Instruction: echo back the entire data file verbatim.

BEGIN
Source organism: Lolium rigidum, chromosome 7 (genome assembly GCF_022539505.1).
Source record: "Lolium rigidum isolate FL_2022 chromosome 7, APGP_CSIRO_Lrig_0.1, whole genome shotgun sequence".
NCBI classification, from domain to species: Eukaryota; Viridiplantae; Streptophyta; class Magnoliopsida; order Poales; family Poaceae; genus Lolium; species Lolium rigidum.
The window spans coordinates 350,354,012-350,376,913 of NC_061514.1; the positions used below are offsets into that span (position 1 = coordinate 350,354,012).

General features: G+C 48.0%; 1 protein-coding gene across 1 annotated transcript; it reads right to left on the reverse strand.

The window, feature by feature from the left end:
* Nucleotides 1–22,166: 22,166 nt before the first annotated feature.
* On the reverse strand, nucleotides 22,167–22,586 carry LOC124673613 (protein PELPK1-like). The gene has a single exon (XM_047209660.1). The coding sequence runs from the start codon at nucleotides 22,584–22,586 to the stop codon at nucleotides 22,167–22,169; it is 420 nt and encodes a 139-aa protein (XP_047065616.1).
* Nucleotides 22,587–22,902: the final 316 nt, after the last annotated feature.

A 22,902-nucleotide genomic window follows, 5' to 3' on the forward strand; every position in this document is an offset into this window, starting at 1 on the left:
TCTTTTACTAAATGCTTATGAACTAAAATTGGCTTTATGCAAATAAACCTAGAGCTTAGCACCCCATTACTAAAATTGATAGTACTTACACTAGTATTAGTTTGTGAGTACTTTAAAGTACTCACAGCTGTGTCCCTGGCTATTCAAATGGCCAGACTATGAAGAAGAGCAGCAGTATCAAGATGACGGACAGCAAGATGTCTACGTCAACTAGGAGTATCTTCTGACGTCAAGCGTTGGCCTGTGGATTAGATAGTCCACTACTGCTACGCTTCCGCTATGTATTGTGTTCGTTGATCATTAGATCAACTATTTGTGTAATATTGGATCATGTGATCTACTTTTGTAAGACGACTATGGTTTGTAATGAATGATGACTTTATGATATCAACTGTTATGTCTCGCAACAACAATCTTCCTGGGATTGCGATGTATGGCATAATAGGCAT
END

Source organism: Lolium rigidum, chromosome 7 (genome assembly GCF_022539505.1).
Source record: "Lolium rigidum isolate FL_2022 chromosome 7, APGP_CSIRO_Lrig_0.1, whole genome shotgun sequence".
NCBI classification, from domain to species: Eukaryota; Viridiplantae; Streptophyta; class Magnoliopsida; order Poales; family Poaceae; genus Lolium; species Lolium rigidum.
The window spans coordinates 350,354,012-350,376,913 of NC_061514.1; the positions used below are offsets into that span (position 1 = coordinate 350,354,012).

General features: G+C 48.0%; 1 protein-coding gene across 1 annotated transcript; it reads right to left on the reverse strand.

The window, feature by feature from the left end:
* Nucleotides 1–22,166: 22,166 nt before the first annotated feature.
* On the reverse strand, nucleotides 22,167–22,586 carry LOC124673613 (protein PELPK1-like). The gene has a single exon (XM_047209660.1). The coding sequence runs from the start codon at nucleotides 22,584–22,586 to the stop codon at nucleotides 22,167–22,169; it is 420 nt and encodes a 139-aa protein (XP_047065616.1).
* Nucleotides 22,587–22,902: the final 316 nt, after the last annotated feature.

A 22,902-nucleotide genomic window follows, 5' to 3' on the forward strand; every position in this document is an offset into this window, starting at 1 on the left:
TCTTTTACTAAATGCTTATGAACTAAAATTGGCTTTATGCAAATAAACCTAGAGCTTAGCACCCCATTACTAAAATTGATAGTACTTACACTAGTATTAGTTTGTGAGTACTTTAAAGTACTCACAGCTGTGTCCCTGGCTATTCAAATGGCCAGACTATGAAGAAGAGCAGCAGTATCAAGATGACGGACAGCAAGATGTCTACGTCAACTAGGAGTATCTTCTGACGTCAAGCGTTGGCCTGTGGATTAGATAGTCCACTACTGCTACGCTTCCGCTATGTATTGTGTTCGTTGATCATTAGATCAACTATTTGTGTAATATTGGATCATGTGATCTACTTTTGTAAGACGACTATGGTTTGTAATGAATGATGACTTTATGATATCAACTGTTATGTCTCGCAACAACAATCTTCCTGGGATTGCGATGTATGGCATAATAGGCAT